- You may spread coronavirus to others
- You may be asked to quarantine upon returning home
Is it safe to take a road trip during the pandemic? The short answer: no.
Public health officials are still asking people to stay home and social distance to avoid spreading the coronavirus. The virus spreads between people, meaning that if someone travels across the country as an asymptomatic carrier, a flat tire could be the least of their problems.
While some parts of the country, including entire states, have opened back up, that doesn’t mean the pandemic has gone away. Maintaining social distancing measures and abstaining from nonessential travel, such as a vacation, is how the average rate of new infections in the U.S. declined. States like Texas, which opened up sooner and has allowed greater social interaction, have increased infection rates after reopening.
The CDC lists many reasons to avoid traveling in general this summer. To name a few, you may get sick while traveling, you may be asymptomatic and spread COVID-19 to others, and some states may require you to quarantine for up to two weeks when you return.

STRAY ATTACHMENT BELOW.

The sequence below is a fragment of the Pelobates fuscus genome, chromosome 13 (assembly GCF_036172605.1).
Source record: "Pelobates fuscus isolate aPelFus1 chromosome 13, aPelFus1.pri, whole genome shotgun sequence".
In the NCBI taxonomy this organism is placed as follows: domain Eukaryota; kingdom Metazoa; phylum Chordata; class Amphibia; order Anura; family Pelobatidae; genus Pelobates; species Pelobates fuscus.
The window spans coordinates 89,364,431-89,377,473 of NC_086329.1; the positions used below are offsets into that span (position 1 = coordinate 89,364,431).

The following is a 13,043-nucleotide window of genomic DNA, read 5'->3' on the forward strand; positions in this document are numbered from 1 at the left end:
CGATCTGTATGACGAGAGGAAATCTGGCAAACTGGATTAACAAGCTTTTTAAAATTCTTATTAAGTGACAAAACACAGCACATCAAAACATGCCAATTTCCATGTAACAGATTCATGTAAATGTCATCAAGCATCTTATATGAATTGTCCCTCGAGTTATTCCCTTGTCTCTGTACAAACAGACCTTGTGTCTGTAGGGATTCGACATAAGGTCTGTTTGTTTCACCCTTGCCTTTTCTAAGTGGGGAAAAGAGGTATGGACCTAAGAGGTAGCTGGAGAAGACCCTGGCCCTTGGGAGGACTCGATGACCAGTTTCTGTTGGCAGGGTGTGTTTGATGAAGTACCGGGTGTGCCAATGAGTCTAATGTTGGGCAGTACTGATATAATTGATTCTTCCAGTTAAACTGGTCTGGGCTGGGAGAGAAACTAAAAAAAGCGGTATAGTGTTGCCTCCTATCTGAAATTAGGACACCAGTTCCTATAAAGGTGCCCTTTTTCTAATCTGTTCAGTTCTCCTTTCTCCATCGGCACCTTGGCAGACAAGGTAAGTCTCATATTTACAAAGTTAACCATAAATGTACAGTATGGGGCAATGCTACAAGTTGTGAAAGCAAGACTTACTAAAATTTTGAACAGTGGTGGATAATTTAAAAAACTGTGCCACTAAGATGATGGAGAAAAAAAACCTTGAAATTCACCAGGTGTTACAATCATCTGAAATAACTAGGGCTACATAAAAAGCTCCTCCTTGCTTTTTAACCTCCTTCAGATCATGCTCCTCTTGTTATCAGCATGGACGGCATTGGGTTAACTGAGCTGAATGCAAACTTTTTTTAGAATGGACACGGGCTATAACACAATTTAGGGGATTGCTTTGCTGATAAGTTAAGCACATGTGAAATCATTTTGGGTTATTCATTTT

Despite the appearance of road trips as a “minimal-contact” vacation, an increased level of preparation will be necessary for those who wish to carry on with their travel plans. Some states are employing checkpoints at their borders, a traveler would need to depend on laundromats to clean used homemade personal protective equipment, and there might be fewer rest stops and open hotels.
“I think no one should be traveling,” special pathogens expert Syra Madad told the Washington Post. “All nonessential travel shouldn’t take place. If this is not something that you need to go do for your own safety, then maybe it’s something you could do at another time.”
Is it safe:
- To run or exercise outdoors?
- To go to the gym?
- To get your haircut?
- To go to the doctor?
- To go to religious services?
- To send your children to summer camp?
- To fly?